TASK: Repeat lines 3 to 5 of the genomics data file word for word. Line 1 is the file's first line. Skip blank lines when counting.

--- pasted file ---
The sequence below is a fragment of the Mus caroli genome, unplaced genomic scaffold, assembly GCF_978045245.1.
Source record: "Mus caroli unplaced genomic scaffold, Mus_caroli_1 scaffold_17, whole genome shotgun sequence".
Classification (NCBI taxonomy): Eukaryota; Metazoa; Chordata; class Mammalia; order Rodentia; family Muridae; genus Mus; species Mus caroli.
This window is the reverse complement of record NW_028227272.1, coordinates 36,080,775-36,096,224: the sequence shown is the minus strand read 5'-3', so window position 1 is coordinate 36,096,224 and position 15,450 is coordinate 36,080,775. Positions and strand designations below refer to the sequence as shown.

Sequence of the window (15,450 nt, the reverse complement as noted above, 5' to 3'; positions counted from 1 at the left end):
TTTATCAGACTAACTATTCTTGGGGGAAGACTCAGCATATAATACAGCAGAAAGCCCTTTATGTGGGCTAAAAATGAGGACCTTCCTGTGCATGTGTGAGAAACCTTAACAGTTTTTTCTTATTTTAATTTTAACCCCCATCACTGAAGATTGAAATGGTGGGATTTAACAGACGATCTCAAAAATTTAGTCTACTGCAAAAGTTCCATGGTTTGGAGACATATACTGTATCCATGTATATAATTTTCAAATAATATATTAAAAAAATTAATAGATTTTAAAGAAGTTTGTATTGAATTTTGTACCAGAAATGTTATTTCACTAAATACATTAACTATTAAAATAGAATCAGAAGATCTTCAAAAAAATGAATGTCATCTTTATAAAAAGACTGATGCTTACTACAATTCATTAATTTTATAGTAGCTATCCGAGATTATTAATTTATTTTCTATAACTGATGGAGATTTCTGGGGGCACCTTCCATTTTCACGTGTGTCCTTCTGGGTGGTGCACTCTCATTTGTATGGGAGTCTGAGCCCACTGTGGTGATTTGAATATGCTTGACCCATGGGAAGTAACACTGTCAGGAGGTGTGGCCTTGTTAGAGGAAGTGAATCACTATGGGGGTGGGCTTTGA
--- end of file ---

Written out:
Classification (NCBI taxonomy): Eukaryota; Metazoa; Chordata; class Mammalia; order Rodentia; family Muridae; genus Mus; species Mus caroli.
This window is the reverse complement of record NW_028227272.1, coordinates 36,080,775-36,096,224: the sequence shown is the minus strand read 5'-3', so window position 1 is coordinate 36,096,224 and position 15,450 is coordinate 36,080,775. Positions and strand designations below refer to the sequence as shown.

Sequence of the window (15,450 nt, the reverse complement as noted above, 5' to 3'; positions counted from 1 at the left end):